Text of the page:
It’s true that with just a few chords and a simple strumming pattern you can play hundreds of songs on ukulele.
But maybe you’ve noticed it’s one thing to strum the chords and another thing to sound musical.
This idea of musicality is really interesting to me because what I often find it’s the small, subtle things you add to your playing that make the biggest impact!
In this new video, I take the chorus of Tom Petty’s famous rock song I Won’t Back Down and apply THREE strumming tricks to a beginner chord progression and strumming pattern to instantly add energy to the song.
I show you ways to think about strumming a song to make it sound more musical and give you a handy strumming exercise to strengthen your rhythm.
Strumming Trick #1: Accenting the Beat
The first way to add energy to a rock song on ukulele is to pay attention to how a rock drummer would play.
To mimic the effect of a rock drummer hitting the snare drum, accent or strum beats 2 and 4 louder than the other beats to add a rhythmic pulse and feeling to the song.
Strumming Trick #2: Sixteenth Note Fills
Another awesome way to add energy to your strumming is to include fast sixteenth note fills. These fills not only have a way of adding energy but also have a way of breaking up the rhythm to add interest for the listener.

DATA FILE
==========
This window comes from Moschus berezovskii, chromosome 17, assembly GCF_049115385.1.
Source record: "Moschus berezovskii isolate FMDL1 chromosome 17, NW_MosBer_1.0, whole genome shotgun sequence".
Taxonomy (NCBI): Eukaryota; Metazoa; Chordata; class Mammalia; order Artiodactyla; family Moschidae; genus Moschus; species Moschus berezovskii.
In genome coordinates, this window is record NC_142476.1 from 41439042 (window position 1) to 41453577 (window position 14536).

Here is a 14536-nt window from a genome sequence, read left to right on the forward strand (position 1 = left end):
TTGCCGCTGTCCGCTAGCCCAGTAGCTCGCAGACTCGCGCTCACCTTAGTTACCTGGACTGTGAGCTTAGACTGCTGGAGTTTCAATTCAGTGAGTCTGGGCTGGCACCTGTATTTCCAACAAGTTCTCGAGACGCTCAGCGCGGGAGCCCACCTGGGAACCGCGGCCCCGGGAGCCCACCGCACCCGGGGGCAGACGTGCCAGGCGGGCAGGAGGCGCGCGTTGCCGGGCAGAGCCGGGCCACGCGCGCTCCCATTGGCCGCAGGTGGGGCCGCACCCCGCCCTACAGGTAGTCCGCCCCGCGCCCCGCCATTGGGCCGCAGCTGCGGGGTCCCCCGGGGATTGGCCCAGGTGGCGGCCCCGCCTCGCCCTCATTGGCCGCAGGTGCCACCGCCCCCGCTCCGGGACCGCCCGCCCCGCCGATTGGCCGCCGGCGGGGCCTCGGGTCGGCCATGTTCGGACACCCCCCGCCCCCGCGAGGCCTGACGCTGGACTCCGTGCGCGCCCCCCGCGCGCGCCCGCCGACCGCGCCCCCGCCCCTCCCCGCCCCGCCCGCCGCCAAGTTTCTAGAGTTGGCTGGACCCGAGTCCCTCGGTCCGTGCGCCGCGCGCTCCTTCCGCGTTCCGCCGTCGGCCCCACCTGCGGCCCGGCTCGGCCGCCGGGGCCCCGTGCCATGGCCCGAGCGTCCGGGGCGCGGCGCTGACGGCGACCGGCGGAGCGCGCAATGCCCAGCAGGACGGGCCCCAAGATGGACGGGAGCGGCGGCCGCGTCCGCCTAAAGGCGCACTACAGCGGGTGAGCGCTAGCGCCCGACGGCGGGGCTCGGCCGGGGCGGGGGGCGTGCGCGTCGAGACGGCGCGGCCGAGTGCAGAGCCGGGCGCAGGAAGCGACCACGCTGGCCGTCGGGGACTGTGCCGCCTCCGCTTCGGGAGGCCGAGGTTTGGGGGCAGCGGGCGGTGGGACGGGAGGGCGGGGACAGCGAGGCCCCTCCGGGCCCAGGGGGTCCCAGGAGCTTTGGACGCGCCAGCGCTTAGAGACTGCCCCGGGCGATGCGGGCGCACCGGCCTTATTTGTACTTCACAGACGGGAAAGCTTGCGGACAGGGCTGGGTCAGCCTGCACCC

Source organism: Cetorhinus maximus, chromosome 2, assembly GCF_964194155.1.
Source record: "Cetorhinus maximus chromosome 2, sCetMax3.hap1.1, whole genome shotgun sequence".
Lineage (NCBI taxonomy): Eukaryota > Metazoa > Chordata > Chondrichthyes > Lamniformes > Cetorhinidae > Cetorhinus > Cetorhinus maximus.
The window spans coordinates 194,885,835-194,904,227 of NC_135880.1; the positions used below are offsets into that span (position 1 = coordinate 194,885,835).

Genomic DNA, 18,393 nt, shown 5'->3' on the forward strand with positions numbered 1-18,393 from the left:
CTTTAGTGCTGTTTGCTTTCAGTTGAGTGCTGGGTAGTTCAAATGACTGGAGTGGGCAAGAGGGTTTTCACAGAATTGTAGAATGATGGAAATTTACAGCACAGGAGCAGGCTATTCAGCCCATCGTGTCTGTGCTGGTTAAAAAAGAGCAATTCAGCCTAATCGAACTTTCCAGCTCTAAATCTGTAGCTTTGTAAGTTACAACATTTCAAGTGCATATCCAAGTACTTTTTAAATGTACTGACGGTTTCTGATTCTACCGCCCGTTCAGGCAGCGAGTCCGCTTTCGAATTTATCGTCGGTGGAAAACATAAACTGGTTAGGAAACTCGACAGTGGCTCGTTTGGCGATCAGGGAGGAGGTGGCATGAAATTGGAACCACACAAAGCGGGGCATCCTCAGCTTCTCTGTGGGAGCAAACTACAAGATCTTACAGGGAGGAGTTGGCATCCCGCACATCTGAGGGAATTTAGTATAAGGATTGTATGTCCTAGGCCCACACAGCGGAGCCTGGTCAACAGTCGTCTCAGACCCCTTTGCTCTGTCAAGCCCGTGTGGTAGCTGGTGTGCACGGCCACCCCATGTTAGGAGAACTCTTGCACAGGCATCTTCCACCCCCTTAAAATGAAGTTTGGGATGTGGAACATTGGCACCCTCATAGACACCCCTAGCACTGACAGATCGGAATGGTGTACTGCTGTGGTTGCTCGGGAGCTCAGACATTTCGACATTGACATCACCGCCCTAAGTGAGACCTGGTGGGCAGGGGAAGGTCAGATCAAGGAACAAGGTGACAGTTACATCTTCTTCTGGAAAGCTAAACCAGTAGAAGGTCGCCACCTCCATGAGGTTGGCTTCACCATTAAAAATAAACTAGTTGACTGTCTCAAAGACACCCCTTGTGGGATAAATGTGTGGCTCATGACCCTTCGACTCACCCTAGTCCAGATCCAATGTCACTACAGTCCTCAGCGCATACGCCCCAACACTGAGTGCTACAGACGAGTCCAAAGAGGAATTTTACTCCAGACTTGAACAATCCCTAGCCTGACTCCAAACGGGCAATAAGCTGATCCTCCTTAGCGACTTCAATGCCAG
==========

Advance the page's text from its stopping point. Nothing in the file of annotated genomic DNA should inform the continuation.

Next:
To practice sixteenth note fills, use this exercise to work on it.
Remember go slow before you speed it up!
Strumming Trick #3: Roll Four-Finger Fan Strums
The rolling four-finger fan strum is an advanced technique that is a perfect way to add emphasis on chord changes. Because you are scraping the nails of the strumming hand fingers across the strings, you simulate the higher frequency treble notes that a drummer makes when hitting a crash cymbal on the downbeat of a measure (the first beat of a measure).
Watch the video to learn the basics of the technique and remember it may take a long time to get the feeling for this technique!
For my most ambitious students, I teach these techniques in detail in the full Strumming Tricks course.
Ahoi, Good Mornin, man!
I have bought a Ukulele soprano a few days ago and i have grown to like it.
i play the guitar occasionally so the idea of the instrument is not totally lost on me, BUT……
How in H*’;: am i supposed to strum E, D (all the more complicated chords) etc.???
My fingers are either to small or to big for the fretboard, i cant get 3 strings with one or two fingers, let alone three fingers in a row with that little space!
Welcome to the ukulele, Mic! As you’ve discovered, the easy chords on guitar tend to be the hard ones on ukulele! Hah! Here’s a lesson on E major, but keep in mind, this is an advanced chord. If you’re just starting with the ukulele, I recommend starting with my four-lesson ukulele course to begin.